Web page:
European ClassicsFerrari

Ferrari Daytona – Their Final Front-Engine Carbureted V12

The Ferrari Daytona is a notorious symbol of Prancing Horse racing heritage and success. Just do not call it the Daytona when speaking about it officially with Ferrari. Unofficially, it became known as the Daytona after Ferrari finished in first, second and third place at 24 Hours of Daytona in 1967.

In 1968, the Ferrari 365 GTB/4 arrived with fanfare, motoring press members dubbed it the Daytona after their recent success. Despite Lamborghini’s new mid-engine Miura design, Ferrari chose a front-mounted V12 engine with rear-wheel drive for the Daytona. The FR layout combines with a 5-speed manual transmission for a vintage Ferrari driving experience. 

Beginning in 1971, Ferrari began producing the GTS/4 variant alongside the GTB/4. Ferrari uses these specific letters for a reason, there is an actual method to the madness. The 4 stands for Ferrari’s beautiful four overhead camshaft engine design, a proven winner.

Decoding the rest of Ferrari’s language is simple, the GT part of the name stands for grand tourer. The subsequent letter portion of the name states whether the Ferrari is a Berlinetta coupe (B) or a Spyder (S) variant. Both the 365 GTB/4 and the GTS/4 models fall under the Ferrari Daytona classification, unofficially. 

As was often the case, Leonardo Fioravanti at Pininfarina designed another masterpiece with the Ferrari Daytona. Defined lines convene into wedges, a very sleek approach with a modern twist for the era. Usually known for seductively extravagant curves, the unique styling of the GTB/4 only adds to Pininfarina’s prestigious and diverse portfolio.

Another trademark of Ferraris from that era is receiving legendary Scaglietti coachbuilding. Scaglietti produced all the Daytona bodies except for the prototype. Ironically, as iconic as this car is, it almost never existed at all.

The eventual successor to the Daytona, the 365 GT4 BB, was originally scheduled to be ready much sooner than it was. With development running behind schedule, Ferrari decided to update the previous model in an effort to fill the gap. From those ashes, the Ferrari Daytona made its permanent and impressive mark in the automotive industry.

Brand enthusiasts who share Enzo Ferrari’s passion for 12 cylinder performance always love a Prancing Horse with a V12. A carbureted 4.4L V12 featuring two valves per cylinder with a 60° bank angle powers the Daytona. The DOHC engine design provides that prominently sexy Ferrari exhaust note depth.

European spec Daytonas feature 405 brake horsepower with 318 pound-feet of torque. Slight modifications to cars exported for the American market reduce those numbers a bit, but it is a Ferrari V12 under the hood. Fire one up and you will become a Prancing Horse V12 fan instantly, if you are not one already.

Agile and nimble, the Ferrari 365 GTB/4 features an independent rear suspension. Combined with its lightweight characteristics, the Ferrari Daytona features exceptional handling. Cornering in a Ferrari Daytona can turn into an artform for an experienced driver.

From 1968 to 1973, Ferrari manufactured the 365 GTB/4 model. Beginning in 1971, Ferrari began making GTS/4 models available as well. Ferrari ceased GTS/4 production in 1973 along with the GTB/4.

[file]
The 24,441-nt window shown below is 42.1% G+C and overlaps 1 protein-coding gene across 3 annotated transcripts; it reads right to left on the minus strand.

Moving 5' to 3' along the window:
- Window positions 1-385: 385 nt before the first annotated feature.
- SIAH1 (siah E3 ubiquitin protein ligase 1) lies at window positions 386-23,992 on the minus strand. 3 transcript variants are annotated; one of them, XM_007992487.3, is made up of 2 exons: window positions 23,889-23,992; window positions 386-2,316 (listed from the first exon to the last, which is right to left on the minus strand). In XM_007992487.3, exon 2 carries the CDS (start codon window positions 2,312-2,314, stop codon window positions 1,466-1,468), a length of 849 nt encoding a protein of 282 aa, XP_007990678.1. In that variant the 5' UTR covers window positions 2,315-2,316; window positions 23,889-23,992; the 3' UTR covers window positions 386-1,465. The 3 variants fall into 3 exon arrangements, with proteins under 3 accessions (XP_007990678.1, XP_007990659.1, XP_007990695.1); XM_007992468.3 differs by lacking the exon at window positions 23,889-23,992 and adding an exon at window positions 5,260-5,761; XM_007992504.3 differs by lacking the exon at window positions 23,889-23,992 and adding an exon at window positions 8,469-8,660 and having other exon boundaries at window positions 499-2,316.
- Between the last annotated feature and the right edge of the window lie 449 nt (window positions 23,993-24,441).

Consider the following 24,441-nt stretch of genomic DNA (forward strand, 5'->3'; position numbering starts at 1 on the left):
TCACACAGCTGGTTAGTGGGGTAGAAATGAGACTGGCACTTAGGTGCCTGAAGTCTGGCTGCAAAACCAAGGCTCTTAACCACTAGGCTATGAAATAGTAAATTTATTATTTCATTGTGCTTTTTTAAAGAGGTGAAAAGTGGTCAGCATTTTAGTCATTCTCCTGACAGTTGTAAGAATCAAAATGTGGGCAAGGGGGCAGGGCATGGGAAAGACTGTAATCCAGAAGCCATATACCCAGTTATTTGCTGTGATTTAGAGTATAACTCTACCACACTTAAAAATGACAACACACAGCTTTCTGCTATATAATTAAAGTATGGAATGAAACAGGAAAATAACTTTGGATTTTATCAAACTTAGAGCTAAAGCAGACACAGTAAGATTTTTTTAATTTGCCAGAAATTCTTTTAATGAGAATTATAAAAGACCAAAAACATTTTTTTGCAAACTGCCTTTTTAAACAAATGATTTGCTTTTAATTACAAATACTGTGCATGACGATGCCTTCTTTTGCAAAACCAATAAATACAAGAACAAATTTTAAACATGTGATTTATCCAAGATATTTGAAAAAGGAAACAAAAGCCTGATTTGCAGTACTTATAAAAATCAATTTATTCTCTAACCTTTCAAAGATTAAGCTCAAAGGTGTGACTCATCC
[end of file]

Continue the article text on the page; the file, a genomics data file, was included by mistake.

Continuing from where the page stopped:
As the successor to the 275GTB/4, the 365 moved forward with much sharper body lines. Another design change for the Daytona added windows to the rear quarter panel. Being handbuilt during the era, Ferraris usually received subtle updates along the way.

One of the most notable changes were the hidden headlamps, early Daytona models featured fixed lights covered by a plastic shroud. A new United States safety regulation led to the banning of headlights behind covers. For US markets in 1971, the Daytona went to pop-up headlights and the rest is history.

Total Estimated Ferrari Daytona Production:

  • GTB/4 – 1,284
  • GTS/4 – 122

Ferrari historians estimate the total number of Daytona models produced based on the information they have available. It gets tricky from here because several GTB/4 owners wanted an open-air Ferrari experience so much, they chopped the roof off. 

Many aftermarket mechanics modified Berlinetta coupes into Spyder models. Sometimes this was an effort to increase the monetary value of the car, especially in the dinosaur ages before the internet. 

Obviously both models are extraordinary, but authentic GTS/4 variants are extremely rare. Most owners price Daytona models accordingly because verifying chassis numbers is easier now, but definitely keep an eye out for it. 

Expect values north of $2,000,000 for well maintained, original GTS/4 Ferrari Daytona examples. GTB/4 values begin around half a million. Some of the most pristine GTB/4 models reach or exceed six figures.

Driving a 365 GTS/4 is not a bad way to celebrate Ferrari’s historic Daytona finish, but it is an even better way to spend a gorgeous day. With powerful performance almost unheard of in its era, the Ferrari Daytona is still fun to drive today. Its existence as an exotic European classic GT only adds to the intrigue. 

This is a very formidable vintage Ferrari. It can exceed 173 miles per hour after going from 0 to 60 in just 5.4 seconds. It also garners attention at about the same velocity. 

From adding one to your garage to enjoying an authentic Ferrari V12 experience, this car sells itself. It’s easy to picture yourself in it and even more fun to own one. The only thing missing is a winding Italian road in wine country to celebrate the traditional Ferrari way.

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